The Business Class

How the crisis made graduates become entrepreneurs

Anmar Frangoul | Special to
Echo | Cultura | Getty Images

Necessity is the mother of invention, so the proverb goes. Sam Atiko-MacQueen found that out when he was caught up in the biggest corporate collapse of the 2008 financial crisis.

When Atiko-MacQueen graduated from University College London in 2008, he had high hopes of a rewarding career in the city. Things didn't quite go to plan.

"I started as a grad at Lehman Brothers, and within about four months me and about 120 other graduates found ourselves without a job," he told

"They were the biggest bankruptcy in the history of corporate America. It was very much an overnight ordeal for us, and we found out the next day that we didn't have jobs. As students, we didn't have any money either."

Atiko-MacQueen found himself in a position that many young graduates will be familiar with. A good degree from a top university, plenty to offer, buckets of enthusiasm, but no job.

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"For the next couple of years it was pretty difficult," he added. "I joined another couple of firms. I worked for one – for free – for six months, and then they made a load of people redundant, so I left." In the second quarter of 2013, the unemployment rate among recent graduates was 9 percent, according to the Office for National Statistics - significantly higher than the 5 percent recorded for the same period in 2008.

Frustrated with the job market and its insecurity, Atiko-MacQueen decided to take matters into his own hands and start a business. His moment of inspiration came when looking for storage boxes in 2010. "Eventually I got hold of these old, vintage wooden wine crates, put them on top of my wardrobe and was really pleased with them," he said.

After a friend suggested he try and sell crates himself, the idea for a business was born. Today, The Wonderful Wood Company is the largest supplier of French wine crates and boxes in the UK, importing directly from France and selling, on average, 200 boxes to the retail market per week.

The company has experienced month on month sales growth of fifteen percent, and is now exporting crates to Europe and America, as well as manufacturing its own in China. "It started with boxes coming to my bedroom, and then as we grew bigger, we got a warehouse to store our stock," Atiko-MacQueen said.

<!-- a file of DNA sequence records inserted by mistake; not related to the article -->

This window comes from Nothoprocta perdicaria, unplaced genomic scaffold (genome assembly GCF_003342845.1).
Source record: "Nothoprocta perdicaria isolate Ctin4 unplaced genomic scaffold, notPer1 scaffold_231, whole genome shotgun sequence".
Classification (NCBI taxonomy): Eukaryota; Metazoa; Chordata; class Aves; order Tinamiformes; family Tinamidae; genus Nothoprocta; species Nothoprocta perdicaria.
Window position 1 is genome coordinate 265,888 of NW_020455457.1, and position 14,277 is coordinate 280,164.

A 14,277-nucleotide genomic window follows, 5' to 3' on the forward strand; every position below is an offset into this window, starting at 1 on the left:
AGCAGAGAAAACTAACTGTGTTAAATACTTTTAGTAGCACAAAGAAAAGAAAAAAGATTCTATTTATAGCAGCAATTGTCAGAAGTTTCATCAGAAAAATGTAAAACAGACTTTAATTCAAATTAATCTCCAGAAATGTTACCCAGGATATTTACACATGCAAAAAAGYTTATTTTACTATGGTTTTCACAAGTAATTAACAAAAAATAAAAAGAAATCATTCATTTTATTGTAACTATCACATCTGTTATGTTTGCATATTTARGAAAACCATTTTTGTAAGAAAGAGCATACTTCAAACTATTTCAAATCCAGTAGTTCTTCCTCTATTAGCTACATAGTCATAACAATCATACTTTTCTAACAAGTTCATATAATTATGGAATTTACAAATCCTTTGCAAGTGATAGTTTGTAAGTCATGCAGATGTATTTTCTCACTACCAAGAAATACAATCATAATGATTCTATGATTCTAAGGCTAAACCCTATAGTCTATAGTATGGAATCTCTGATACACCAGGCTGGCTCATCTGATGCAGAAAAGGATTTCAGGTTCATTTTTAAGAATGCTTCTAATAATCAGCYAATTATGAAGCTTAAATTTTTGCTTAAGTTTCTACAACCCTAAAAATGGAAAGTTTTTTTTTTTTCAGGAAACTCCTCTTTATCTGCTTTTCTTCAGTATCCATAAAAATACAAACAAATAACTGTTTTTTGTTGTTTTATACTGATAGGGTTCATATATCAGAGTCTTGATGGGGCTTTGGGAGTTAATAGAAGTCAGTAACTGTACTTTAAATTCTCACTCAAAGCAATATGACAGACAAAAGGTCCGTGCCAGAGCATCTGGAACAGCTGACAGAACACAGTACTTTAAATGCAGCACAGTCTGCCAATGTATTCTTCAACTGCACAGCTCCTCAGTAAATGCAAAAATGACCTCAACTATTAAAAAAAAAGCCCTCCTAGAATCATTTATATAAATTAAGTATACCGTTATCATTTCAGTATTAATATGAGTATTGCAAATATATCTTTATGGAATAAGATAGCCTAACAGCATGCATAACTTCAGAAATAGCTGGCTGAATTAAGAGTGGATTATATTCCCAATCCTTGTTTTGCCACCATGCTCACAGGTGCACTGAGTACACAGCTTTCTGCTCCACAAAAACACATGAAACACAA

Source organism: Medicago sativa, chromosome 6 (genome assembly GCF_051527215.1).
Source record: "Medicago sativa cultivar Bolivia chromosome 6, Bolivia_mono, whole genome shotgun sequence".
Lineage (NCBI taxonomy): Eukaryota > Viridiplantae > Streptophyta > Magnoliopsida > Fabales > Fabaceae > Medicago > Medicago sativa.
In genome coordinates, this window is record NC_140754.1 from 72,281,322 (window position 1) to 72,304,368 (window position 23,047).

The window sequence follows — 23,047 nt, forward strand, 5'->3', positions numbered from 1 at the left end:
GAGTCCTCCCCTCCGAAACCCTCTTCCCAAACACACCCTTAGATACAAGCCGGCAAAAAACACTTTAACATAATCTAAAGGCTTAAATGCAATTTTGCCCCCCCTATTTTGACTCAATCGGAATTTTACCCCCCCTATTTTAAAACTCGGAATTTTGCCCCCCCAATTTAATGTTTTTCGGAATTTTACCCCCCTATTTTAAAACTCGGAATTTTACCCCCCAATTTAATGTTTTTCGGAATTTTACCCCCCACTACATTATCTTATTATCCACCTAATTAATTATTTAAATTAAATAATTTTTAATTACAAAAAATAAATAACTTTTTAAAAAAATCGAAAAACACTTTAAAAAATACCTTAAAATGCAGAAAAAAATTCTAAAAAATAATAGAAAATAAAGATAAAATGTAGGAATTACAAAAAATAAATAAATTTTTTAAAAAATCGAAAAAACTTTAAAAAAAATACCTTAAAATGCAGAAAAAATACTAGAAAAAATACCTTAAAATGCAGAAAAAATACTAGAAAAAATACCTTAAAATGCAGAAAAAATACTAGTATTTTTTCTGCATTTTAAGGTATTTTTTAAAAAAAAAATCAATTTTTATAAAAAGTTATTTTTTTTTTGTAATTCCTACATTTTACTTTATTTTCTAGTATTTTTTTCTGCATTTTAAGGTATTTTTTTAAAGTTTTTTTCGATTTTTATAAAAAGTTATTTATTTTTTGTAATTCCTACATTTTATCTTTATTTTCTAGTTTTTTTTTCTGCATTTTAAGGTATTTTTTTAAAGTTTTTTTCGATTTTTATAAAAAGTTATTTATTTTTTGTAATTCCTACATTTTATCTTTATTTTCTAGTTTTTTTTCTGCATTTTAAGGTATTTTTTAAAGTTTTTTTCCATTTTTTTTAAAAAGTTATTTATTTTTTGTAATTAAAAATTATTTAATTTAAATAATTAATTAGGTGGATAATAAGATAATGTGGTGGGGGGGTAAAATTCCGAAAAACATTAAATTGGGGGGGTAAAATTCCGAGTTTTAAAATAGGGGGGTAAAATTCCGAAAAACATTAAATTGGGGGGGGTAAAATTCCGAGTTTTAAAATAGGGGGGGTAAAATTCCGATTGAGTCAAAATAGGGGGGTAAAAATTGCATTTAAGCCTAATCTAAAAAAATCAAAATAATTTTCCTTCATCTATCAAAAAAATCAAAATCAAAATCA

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When he graduated from the University of Ulster in 2011, Paul Malone found competing in a saturated job market difficult. "[It was] really, really tough, exceptionally tough," Malone told "No matter how well you thought you were suited to a role, a lot of the times you never even got an email back, or an acknowledgement. It was that ruthless."

Interested in pursuing a career in journalism, but finding the job market flooded and newspapers unable to take on staff, Malone, together with his partner, started a business. In October 2011 he founded The Newry Times, an online newspaper for the residents of Newry, County Down.

"It's a hyper local news service and we try to engage with the community," Malone said. "In this day and age, when you have a mobile phone with Twitter and Facebook, you should be able to get your news right now, no matter what time of day it is."

Since starting in 2011, The Newry Times has seen Malone and his team win a Young Entrepreneur of the Year Award in 2012, and today has between 9,000-12,000 people visiting the site each week, as well as over 2,000 followers on Twitter.

"It sort of captured the imagination of the local community, because they were getting news straight away, and it was free," Malone said. "That's the big thing for us – people are strapped for cash locally, and Newry has a huge employment problem. People don't want to pay three pounds a week to buy three different local newspapers."

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Had it not been for the financial meltdown of the last few years, the entrepreneurial nous of these two graduates would have most likely remained untapped. "It pushed me into making a decision I maybe thought I wasn't ready to make," Malone said.

"I think everybody says 'I'd love to start my own business', but they need that push in the right direction, they need that reason. If I had been in a comfortable job with a nice future ahead and the possibility of promotions, it would have been a lot harder to leave. But in the situation I was in, I was on the dole, I had no money. I had nothing to lose."

For Malone, the experience has been enriching. "You learn more in a year or two running your own business than you'll ever learn doing a degree or any other sort of discipline."

For Atiko-MacQueen, it's all about attitude. "If you do find yourself unemployed and have an idea for a business you want to pursue – and it really can be anything these days – my advice is to certainly go for it," he said.